- Taschenbuch: 368 Seiten
- Verlag: Vintage; Auflage: VINTAGE BOOKS. (25. Februar 1997)
- Sprache: Englisch
- ISBN-10: 0679776249
- ISBN-13: 978-0679776246
- Größe und/oder Gewicht: 13,2 x 2 x 20,3 cm
- Durchschnittliche Kundenbewertung: 4 Kundenrezensionen
- Amazon Bestseller-Rang: Nr. 828.605 in Fremdsprachige Bücher (Siehe Top 100 in Fremdsprachige Bücher)
The Size of Thoughts: Essays and Other Lumber (Vintage Contemporaries) (Englisch) Taschenbuch – 25. Februar 1997
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Novelist and essayist Nicholson Baker has had a small but well-deserved cult following since his first book, The Mezzanine, and the publication of the literary sex-bomb Vox saw his popularity mushroom. Baker's great gift is a precision of observational detail that has a peculiarly incisive effect on a reader's consciousness. Here is over a decade's worth of his essays and articles, including the much-praised card catalogue article first published in the New Yorker. The Size of Thoughts, through its varied forays into the realms of the overlooked, the underfunded, and the wrongfully scrapped, is a funny and thought-provoking book by one of the most distinctive stylists and thinkers of our time. -- Dieser Text bezieht sich auf eine andere Ausgabe: Gebundene Ausgabe.
A collection of essays which range from "The history of the comma" to an amusing account of reading aloud, from a lament on the disappearance of conventional library classification to an appreciation of cinema-going. Nicholson Baker has also written "The Mezzanine", "The Fermata" and "U and I" -- Dieser Text bezieht sich auf eine vergriffene oder nicht verfügbare Ausgabe dieses Titels.Alle Produktbeschreibungen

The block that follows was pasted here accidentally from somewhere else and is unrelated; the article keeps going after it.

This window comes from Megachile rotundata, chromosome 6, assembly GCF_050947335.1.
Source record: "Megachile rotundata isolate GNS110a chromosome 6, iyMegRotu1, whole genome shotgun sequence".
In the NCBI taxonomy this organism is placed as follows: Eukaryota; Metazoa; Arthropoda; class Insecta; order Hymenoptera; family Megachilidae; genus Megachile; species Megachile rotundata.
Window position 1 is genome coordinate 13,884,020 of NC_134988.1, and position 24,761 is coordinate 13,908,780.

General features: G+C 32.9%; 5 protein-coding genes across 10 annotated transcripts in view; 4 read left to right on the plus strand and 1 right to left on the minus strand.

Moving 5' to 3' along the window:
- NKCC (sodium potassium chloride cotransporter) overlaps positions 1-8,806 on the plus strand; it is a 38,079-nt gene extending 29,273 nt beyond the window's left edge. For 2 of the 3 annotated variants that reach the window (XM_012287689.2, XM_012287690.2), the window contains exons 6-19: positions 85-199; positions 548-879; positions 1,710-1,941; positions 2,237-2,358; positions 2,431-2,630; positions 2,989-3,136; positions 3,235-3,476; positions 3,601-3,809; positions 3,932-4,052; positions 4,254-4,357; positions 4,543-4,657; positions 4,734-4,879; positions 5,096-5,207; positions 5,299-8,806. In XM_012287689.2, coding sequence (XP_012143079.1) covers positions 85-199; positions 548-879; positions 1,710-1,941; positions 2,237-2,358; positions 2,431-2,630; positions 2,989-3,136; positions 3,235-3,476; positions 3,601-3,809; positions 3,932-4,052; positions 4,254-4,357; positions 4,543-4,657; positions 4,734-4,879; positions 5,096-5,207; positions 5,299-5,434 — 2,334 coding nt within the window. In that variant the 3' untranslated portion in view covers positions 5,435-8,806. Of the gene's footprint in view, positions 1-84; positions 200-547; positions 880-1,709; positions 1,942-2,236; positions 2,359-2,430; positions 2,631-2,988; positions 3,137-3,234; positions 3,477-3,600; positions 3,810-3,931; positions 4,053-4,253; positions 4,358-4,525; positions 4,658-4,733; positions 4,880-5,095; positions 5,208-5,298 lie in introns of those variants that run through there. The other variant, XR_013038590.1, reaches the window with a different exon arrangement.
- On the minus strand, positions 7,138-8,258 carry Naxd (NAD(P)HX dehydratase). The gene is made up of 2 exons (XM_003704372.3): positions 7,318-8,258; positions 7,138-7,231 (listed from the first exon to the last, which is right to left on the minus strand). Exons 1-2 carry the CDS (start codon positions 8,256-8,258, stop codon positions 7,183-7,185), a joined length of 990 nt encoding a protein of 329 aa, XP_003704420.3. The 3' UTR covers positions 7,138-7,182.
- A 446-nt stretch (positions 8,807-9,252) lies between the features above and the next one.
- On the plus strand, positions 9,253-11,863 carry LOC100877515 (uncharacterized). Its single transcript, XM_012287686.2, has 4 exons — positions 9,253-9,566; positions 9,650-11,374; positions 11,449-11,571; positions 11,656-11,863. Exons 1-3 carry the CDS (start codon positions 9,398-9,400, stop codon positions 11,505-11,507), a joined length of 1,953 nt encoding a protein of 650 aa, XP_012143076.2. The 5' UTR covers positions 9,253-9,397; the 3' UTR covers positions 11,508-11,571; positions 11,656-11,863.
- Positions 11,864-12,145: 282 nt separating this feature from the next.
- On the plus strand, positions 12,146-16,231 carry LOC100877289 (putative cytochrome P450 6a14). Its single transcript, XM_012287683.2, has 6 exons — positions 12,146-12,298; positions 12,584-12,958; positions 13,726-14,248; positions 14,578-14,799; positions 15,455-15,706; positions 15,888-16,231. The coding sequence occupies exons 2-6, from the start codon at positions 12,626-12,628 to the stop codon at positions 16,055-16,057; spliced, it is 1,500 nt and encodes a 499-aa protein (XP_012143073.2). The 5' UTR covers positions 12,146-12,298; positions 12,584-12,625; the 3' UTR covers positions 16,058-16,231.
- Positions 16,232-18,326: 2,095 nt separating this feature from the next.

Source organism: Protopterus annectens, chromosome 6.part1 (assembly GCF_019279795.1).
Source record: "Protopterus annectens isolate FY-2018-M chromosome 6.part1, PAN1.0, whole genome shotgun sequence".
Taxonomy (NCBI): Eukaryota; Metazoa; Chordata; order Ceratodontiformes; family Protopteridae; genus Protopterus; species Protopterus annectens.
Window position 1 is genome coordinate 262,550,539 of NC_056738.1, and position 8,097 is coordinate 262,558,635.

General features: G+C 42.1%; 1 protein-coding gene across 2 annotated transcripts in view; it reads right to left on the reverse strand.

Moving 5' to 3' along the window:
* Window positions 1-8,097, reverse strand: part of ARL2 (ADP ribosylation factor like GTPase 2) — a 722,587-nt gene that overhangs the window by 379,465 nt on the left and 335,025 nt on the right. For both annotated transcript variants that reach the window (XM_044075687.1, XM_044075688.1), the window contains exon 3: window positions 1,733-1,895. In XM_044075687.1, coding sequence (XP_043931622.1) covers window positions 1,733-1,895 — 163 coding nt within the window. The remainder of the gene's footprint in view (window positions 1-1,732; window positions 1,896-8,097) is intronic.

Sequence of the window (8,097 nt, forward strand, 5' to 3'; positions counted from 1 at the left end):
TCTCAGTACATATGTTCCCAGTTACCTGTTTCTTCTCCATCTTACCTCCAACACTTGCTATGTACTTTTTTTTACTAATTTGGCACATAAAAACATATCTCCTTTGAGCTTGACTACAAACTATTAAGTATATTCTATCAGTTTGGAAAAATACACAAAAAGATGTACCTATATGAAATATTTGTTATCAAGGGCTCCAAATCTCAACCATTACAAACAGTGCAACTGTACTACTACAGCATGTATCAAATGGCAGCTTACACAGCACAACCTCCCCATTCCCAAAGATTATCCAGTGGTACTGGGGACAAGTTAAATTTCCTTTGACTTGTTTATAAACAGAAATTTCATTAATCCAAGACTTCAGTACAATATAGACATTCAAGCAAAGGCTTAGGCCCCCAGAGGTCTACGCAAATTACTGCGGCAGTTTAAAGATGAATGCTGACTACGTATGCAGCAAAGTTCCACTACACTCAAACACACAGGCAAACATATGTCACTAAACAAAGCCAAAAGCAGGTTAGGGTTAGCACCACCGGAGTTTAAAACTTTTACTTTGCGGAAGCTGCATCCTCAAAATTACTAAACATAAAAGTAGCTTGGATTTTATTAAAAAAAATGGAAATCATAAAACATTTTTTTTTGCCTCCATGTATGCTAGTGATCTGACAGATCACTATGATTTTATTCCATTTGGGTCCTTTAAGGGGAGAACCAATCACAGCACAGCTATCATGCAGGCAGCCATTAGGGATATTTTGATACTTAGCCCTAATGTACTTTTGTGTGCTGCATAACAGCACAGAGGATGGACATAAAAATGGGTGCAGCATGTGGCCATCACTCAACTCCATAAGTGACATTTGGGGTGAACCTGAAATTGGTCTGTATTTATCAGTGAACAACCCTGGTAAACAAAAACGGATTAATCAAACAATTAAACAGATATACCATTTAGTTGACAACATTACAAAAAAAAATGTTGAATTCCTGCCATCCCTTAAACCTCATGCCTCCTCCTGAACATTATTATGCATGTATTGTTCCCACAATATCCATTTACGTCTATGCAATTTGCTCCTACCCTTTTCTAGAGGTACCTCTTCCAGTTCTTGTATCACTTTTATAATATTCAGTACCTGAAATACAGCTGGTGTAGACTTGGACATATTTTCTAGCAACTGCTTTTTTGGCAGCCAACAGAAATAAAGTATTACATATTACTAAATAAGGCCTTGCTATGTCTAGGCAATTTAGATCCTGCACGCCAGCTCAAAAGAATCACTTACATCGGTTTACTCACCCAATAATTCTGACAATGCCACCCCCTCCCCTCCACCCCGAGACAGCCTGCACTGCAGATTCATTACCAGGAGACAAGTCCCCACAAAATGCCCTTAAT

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In his new book of essays, "The Size of Thoughts," Baker deals with such weighty issues as the machinery of movie projectors and the relationship between rarity and writing on rubber. But don't get the idea that Baker's book is a frivolous rambling; included in this collection of essays is a careful mini-history of punctuation, a report on the computerization of library card catalogs, and a hundred pages devoted to an exacting essay on the word "lumber."
Arranged under six headings (Thought, Machinery, Reading, Mixed, Library Science, and Lumber), the essays in this collection range from playfully comical to earnest and sentimental. Among Baker's more informal offerings are a recipe for chocolate sauce, a collection of mistyped sentences put in poetic form, and excerpts written under the influence of "nearly a hundred dollars' worth of marijuana."Baker's sentences are rolling and pun-laden, his vocabulary sharp even under a cloud of THC. A good part of his talent rests in his ability to articulate the quirky joys and silly idiosyncrasies that we all share but are shy to admit. His "Model Airplanes" may well put many readers in toy store aisles looking for the biggest B-17 on the shelf and three little jars of olive drab. His "Clip Art" will have readers closely inspecting the chrome plating of their fingernail clippers, searching for tiny clues to their origins.